The album opens up with a explosive epic in Kingdom Keys.
Kingdom Keys opens almost like that of a film score or movie soundtrack with every instrument in harmony with one another to make a bold passage. The band comes out firing on all pistons here. Soon there is a break in the music and the warm vocals come into play. At around the 4:00 mark the track goes through various time signatures and identity that gives the band their unique progressive sound. With thunderous rhythm section on top of a deep symphonic keyboard and guitar stringed section that gives the song two different sides, Kingdom Keys certainly is a great foundation track to begin the album with. On the way towards the end there is a semi spoken word section which the band double tracks. It is a nice bridge keeping the song going.
End Of Days begins with a heavy brooding atmosphere created out of the fingers of Darrel Treece Birch. Soon a traditional straight away progressive hard rock track emerges to open the track up more. Like Kingdom Keys, End Of Days has a very movie soundtrack style to it. On top of the heavy keyboard there is a very deep tuned down feel to the rhythm section. Lyrically it is a song of redemption and positivity About the 4:30 mark the track goes through time signatures that also serve as mood changers for the objective listener. The 4:00 outro takes the listener from the summits of the stringed section to the valleys of the rhythm section equally and at times concurrent to one another.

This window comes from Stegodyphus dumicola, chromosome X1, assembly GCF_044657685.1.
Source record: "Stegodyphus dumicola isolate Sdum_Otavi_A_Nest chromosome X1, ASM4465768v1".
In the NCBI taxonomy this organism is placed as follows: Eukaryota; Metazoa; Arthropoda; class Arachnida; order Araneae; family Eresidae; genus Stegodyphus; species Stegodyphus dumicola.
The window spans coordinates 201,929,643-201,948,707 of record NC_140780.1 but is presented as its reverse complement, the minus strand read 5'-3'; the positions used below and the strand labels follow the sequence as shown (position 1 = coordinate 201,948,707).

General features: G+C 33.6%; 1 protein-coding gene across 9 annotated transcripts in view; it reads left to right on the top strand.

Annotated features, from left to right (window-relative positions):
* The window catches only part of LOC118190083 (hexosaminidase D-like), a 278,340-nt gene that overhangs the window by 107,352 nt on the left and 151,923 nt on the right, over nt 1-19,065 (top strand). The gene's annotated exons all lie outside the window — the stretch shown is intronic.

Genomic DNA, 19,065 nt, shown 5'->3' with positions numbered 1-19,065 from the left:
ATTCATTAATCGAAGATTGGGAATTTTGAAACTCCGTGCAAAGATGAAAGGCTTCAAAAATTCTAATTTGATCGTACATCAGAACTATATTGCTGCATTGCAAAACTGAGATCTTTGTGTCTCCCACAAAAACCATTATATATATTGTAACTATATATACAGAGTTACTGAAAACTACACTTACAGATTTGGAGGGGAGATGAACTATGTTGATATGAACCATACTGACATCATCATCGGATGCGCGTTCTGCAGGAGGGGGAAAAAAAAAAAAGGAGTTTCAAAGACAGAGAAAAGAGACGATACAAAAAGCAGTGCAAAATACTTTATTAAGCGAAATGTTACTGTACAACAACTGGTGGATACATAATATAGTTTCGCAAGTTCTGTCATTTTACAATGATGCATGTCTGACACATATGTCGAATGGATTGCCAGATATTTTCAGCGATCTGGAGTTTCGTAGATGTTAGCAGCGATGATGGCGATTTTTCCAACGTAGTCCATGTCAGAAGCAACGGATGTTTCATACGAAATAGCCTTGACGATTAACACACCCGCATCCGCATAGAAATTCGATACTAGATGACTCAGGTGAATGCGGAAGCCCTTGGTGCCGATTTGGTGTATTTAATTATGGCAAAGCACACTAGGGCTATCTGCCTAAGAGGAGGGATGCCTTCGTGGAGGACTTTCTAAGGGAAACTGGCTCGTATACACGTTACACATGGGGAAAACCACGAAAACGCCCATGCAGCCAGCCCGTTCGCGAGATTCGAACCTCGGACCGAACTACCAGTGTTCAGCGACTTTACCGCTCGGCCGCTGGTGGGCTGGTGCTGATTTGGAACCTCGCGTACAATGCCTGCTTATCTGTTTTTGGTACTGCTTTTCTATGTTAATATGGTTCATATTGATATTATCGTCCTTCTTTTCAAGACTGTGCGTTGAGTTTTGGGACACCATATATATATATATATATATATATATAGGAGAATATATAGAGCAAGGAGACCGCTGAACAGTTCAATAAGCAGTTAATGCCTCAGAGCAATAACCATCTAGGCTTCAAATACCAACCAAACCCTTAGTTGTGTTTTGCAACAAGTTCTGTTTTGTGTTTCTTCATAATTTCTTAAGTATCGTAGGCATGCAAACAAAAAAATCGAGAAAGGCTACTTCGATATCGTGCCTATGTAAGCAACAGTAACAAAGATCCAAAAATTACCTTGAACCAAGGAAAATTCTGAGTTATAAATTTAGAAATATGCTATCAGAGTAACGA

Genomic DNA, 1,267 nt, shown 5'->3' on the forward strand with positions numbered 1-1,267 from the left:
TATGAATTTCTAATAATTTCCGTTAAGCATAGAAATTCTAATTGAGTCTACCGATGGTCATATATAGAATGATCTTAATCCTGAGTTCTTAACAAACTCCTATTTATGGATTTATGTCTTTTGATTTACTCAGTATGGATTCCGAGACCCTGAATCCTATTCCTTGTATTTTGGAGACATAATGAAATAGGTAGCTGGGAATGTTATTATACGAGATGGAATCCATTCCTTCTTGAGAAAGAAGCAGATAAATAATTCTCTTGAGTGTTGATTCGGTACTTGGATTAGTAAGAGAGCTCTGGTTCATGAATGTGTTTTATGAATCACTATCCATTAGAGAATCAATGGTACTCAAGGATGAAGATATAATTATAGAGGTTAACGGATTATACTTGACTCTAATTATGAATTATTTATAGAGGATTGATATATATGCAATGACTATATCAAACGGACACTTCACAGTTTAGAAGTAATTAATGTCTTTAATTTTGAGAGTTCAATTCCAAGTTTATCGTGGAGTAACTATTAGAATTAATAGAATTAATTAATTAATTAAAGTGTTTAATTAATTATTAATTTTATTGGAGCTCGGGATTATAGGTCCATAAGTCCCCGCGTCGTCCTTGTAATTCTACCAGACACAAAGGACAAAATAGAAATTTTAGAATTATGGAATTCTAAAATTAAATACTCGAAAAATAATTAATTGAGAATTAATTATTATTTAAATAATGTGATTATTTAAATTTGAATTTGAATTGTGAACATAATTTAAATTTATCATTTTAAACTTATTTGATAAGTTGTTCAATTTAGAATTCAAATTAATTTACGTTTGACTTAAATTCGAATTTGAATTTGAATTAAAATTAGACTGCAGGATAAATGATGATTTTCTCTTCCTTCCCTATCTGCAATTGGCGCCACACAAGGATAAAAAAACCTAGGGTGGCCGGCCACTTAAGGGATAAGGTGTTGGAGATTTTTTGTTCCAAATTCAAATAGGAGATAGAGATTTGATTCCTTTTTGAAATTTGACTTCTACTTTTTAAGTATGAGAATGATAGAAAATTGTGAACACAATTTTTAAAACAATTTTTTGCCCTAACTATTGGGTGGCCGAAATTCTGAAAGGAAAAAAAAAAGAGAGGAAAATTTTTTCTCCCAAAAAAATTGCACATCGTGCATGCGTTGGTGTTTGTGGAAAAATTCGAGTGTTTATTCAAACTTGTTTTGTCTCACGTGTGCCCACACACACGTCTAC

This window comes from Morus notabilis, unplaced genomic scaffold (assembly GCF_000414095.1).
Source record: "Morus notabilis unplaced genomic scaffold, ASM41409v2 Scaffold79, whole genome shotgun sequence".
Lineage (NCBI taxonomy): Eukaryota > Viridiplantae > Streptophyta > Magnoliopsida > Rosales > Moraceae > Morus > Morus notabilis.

So, That Was The Apocalypse is a instrumental track. It consists of deep rhythm sections with a flair of vintage progressive rock Hammond style organ. This sounds like old school Bad Company and Foghat meets Yes. It has both the straight up classic rock vibe with progressive elements and standards. This serves as a perfect bridge track for The Cage.